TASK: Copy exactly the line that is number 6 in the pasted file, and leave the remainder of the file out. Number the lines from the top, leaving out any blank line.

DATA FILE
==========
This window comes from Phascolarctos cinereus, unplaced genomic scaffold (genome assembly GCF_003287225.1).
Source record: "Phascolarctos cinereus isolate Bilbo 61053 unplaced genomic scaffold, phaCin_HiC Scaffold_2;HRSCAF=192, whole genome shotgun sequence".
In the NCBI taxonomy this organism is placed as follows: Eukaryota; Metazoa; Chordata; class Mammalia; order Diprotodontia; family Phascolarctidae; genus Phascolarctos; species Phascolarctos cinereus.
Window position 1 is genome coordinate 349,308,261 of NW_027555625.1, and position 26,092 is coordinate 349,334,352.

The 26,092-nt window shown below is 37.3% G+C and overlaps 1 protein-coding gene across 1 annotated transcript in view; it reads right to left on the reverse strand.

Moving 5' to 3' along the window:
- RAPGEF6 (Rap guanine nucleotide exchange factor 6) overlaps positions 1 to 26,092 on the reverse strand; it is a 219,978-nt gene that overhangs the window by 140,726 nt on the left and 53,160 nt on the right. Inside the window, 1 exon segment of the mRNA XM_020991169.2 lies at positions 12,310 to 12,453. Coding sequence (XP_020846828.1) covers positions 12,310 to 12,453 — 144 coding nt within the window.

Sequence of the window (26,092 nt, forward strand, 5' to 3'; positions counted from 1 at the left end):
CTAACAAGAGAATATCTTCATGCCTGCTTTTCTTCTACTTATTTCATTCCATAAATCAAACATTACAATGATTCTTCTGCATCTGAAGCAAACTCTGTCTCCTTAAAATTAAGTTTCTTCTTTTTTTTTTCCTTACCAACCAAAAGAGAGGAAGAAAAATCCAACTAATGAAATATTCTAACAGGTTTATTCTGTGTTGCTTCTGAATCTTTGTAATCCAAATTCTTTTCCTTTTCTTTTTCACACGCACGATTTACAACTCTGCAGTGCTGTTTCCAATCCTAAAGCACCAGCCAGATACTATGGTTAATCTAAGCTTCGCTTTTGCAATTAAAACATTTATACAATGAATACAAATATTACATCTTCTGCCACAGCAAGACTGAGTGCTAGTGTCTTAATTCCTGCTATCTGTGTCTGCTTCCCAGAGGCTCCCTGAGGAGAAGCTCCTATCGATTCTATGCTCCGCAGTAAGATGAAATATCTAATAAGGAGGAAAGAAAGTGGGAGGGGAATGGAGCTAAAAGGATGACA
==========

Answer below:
Moving 5' to 3' along the window: